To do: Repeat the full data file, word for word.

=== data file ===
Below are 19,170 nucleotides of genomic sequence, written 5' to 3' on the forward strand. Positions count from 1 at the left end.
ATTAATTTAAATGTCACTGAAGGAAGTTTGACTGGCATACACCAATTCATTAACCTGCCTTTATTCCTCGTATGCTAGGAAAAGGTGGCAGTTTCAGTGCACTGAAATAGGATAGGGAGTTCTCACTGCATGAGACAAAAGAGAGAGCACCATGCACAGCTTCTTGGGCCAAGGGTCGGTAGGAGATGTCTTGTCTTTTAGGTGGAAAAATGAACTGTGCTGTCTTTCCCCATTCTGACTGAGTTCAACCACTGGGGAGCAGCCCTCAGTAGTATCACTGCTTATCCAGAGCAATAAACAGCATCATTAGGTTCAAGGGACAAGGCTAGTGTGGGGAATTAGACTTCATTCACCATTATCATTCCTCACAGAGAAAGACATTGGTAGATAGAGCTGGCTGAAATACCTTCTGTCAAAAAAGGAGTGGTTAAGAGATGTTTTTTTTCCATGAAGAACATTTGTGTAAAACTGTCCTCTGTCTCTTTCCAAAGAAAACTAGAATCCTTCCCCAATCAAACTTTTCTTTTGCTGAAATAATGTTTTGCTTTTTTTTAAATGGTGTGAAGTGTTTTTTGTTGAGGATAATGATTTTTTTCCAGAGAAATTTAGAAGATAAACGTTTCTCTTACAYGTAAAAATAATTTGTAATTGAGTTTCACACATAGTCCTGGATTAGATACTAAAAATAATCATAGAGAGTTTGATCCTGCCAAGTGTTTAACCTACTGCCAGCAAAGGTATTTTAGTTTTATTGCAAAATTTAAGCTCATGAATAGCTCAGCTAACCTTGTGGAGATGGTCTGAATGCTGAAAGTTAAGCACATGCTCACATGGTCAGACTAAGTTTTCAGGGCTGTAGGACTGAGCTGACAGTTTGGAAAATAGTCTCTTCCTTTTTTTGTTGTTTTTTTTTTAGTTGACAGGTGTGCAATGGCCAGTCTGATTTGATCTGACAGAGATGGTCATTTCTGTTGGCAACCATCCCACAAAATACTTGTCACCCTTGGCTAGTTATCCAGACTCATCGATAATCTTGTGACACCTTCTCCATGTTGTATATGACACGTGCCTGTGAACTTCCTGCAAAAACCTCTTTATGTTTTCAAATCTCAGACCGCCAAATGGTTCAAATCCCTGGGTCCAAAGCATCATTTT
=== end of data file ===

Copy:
Below are 19,170 nucleotides of genomic sequence, written 5' to 3' on the forward strand. Positions count from 1 at the left end.
ATTAATTTAAATGTCACTGAAGGAAGTTTGACTGGCATACACCAATTCATTAACCTGCCTTTATTCCTCGTATGCTAGGAAAAGGTGGCAGTTTCAGTGCACTGAAATAGGATAGGGAGTTCTCACTGCATGAGACAAAAGAGAGAGCACCATGCACAGCTTCTTGGGCCAAGGGTCGGTAGGAGATGTCTTGTCTTTTAGGTGGAAAAATGAACTGTGCTGTCTTTCCCCATTCTGACTGAGTTCAACCACTGGGGAGCAGCCCTCAGTAGTATCACTGCTTATCCAGAGCAATAAACAGCATCATTAGGTTCAAGGGACAAGGCTAGTGTGGGGAATTAGACTTCATTCACCATTATCATTCCTCACAGAGAAAGACATTGGTAGATAGAGCTGGCTGAAATACCTTCTGTCAAAAAAGGAGTGGTTAAGAGATGTTTTTTTTCCATGAAGAACATTTGTGTAAAACTGTCCTCTGTCTCTTTCCAAAGAAAACTAGAATCCTTCCCCAATCAAACTTTTCTTTTGCTGAAATAATGTTTTGCTTTTTTTTAAATGGTGTGAAGTGTTTTTTGTTGAGGATAATGATTTTTTTCCAGAGAAATTTAGAAGATAAACGTTTCTCTTACAYGTAAAAATAATTTGTAATTGAGTTTCACACATAGTCCTGGATTAGATACTAAAAATAATCATAGAGAGTTTGATCCTGCCAAGTGTTTAACCTACTGCCAGCAAAGGTATTTTAGTTTTATTGCAAAATTTAAGCTCATGAATAGCTCAGCTAACCTTGTGGAGATGGTCTGAATGCTGAAAGTTAAGCACATGCTCACATGGTCAGACTAAGTTTTCAGGGCTGTAGGACTGAGCTGACAGTTTGGAAAATAGTCTCTTCCTTTTTTTGTTGTTTTTTTTTTAGTTGACAGGTGTGCAATGGCCAGTCTGATTTGATCTGACAGAGATGGTCATTTCTGTTGGCAACCATCCCACAAAATACTTGTCACCCTTGGCTAGTTATCCAGACTCATCGATAATCTTGTGACACCTTCTCCATGTTGTATATGACACGTGCCTGTGAACTTCCTGCAAAAACCTCTTTATGTTTTCAAATCTCAGACCGCCAAATGGTTCAAATCCCTGGGTCCAAAGCATCATTTT